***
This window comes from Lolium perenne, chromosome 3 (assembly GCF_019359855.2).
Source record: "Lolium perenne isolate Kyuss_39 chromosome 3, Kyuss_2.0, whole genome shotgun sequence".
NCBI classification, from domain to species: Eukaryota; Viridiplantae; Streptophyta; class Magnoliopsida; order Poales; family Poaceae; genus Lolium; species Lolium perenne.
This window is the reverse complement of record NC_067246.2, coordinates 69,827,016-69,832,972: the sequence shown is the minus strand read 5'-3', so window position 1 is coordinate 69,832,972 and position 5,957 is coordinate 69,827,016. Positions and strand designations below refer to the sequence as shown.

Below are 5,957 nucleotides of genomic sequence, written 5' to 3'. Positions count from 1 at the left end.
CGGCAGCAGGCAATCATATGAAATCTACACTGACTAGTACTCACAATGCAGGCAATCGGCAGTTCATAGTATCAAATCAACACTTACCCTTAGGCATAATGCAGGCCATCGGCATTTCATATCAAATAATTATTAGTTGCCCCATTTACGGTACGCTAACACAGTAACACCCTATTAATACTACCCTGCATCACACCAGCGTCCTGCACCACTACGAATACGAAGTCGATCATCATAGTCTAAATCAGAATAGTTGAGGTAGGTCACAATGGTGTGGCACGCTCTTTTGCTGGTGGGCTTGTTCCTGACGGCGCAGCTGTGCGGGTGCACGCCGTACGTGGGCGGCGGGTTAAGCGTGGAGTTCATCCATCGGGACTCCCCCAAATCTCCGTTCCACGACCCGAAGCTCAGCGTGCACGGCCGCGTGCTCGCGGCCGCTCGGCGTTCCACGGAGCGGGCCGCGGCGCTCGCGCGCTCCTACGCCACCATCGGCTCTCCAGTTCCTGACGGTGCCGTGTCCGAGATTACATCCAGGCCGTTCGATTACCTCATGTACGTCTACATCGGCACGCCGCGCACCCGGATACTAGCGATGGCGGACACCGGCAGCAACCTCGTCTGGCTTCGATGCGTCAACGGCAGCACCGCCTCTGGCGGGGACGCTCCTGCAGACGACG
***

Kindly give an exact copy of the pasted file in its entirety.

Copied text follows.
This window comes from Lolium perenne, chromosome 3 (assembly GCF_019359855.2).
Source record: "Lolium perenne isolate Kyuss_39 chromosome 3, Kyuss_2.0, whole genome shotgun sequence".
NCBI classification, from domain to species: Eukaryota; Viridiplantae; Streptophyta; class Magnoliopsida; order Poales; family Poaceae; genus Lolium; species Lolium perenne.
This window is the reverse complement of record NC_067246.2, coordinates 69,827,016-69,832,972: the sequence shown is the minus strand read 5'-3', so window position 1 is coordinate 69,832,972 and position 5,957 is coordinate 69,827,016. Positions and strand designations below refer to the sequence as shown.

Below are 5,957 nucleotides of genomic sequence, written 5' to 3'. Positions count from 1 at the left end.
CGGCAGCAGGCAATCATATGAAATCTACACTGACTAGTACTCACAATGCAGGCAATCGGCAGTTCATAGTATCAAATCAACACTTACCCTTAGGCATAATGCAGGCCATCGGCATTTCATATCAAATAATTATTAGTTGCCCCATTTACGGTACGCTAACACAGTAACACCCTATTAATACTACCCTGCATCACACCAGCGTCCTGCACCACTACGAATACGAAGTCGATCATCATAGTCTAAATCAGAATAGTTGAGGTAGGTCACAATGGTGTGGCACGCTCTTTTGCTGGTGGGCTTGTTCCTGACGGCGCAGCTGTGCGGGTGCACGCCGTACGTGGGCGGCGGGTTAAGCGTGGAGTTCATCCATCGGGACTCCCCCAAATCTCCGTTCCACGACCCGAAGCTCAGCGTGCACGGCCGCGTGCTCGCGGCCGCTCGGCGTTCCACGGAGCGGGCCGCGGCGCTCGCGCGCTCCTACGCCACCATCGGCTCTCCAGTTCCTGACGGTGCCGTGTCCGAGATTACATCCAGGCCGTTCGATTACCTCATGTACGTCTACATCGGCACGCCGCGCACCCGGATACTAGCGATGGCGGACACCGGCAGCAACCTCGTCTGGCTTCGATGCGTCAACGGCAGCACCGCCTCTGGCGGGGACGCTCCTGCAGACGACG